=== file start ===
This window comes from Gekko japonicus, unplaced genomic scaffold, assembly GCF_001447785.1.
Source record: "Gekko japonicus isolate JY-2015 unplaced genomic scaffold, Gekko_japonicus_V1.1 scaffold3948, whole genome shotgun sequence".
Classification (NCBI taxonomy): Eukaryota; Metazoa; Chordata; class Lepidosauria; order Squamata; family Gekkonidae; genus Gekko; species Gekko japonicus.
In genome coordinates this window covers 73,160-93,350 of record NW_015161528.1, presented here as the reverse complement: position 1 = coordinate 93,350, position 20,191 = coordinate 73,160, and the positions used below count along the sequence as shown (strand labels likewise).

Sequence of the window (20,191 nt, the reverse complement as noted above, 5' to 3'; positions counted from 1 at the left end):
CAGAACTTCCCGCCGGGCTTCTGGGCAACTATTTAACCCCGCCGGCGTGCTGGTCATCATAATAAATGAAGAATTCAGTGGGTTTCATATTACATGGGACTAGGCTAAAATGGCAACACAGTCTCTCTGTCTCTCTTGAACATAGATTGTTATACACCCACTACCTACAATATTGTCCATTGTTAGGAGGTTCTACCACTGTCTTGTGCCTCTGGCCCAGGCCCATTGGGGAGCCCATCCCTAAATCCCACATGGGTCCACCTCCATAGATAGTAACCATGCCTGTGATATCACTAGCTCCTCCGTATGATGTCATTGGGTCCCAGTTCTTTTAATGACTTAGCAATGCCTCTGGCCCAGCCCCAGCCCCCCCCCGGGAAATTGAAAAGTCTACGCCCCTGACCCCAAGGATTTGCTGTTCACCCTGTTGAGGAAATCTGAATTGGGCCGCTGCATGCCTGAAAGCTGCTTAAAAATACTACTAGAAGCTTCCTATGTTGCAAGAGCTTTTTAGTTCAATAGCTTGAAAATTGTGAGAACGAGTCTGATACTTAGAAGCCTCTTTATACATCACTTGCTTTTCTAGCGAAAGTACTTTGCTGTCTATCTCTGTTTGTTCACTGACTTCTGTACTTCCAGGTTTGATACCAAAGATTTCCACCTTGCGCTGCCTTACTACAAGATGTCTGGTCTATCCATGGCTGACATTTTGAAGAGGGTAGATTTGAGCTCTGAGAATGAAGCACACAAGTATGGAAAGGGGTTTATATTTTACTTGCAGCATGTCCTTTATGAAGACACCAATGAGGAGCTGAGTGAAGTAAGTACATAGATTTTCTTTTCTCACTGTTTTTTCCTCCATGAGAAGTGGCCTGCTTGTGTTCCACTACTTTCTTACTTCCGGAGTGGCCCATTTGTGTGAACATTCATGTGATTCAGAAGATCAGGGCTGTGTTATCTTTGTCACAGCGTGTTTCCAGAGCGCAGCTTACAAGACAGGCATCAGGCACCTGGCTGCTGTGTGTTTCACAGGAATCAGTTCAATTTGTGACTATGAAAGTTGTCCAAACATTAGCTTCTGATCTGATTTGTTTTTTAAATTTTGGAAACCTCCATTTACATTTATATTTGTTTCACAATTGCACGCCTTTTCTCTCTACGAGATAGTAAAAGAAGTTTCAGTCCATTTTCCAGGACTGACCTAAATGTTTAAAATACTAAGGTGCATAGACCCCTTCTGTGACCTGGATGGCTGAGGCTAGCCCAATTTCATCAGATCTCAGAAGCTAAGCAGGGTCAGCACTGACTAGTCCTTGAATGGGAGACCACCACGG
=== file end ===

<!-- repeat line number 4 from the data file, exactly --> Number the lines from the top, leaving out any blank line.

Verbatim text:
In genome coordinates this window covers 73,160-93,350 of record NW_015161528.1, presented here as the reverse complement: position 1 = coordinate 93,350, position 20,191 = coordinate 73,160, and the positions used below count along the sequence as shown (strand labels likewise).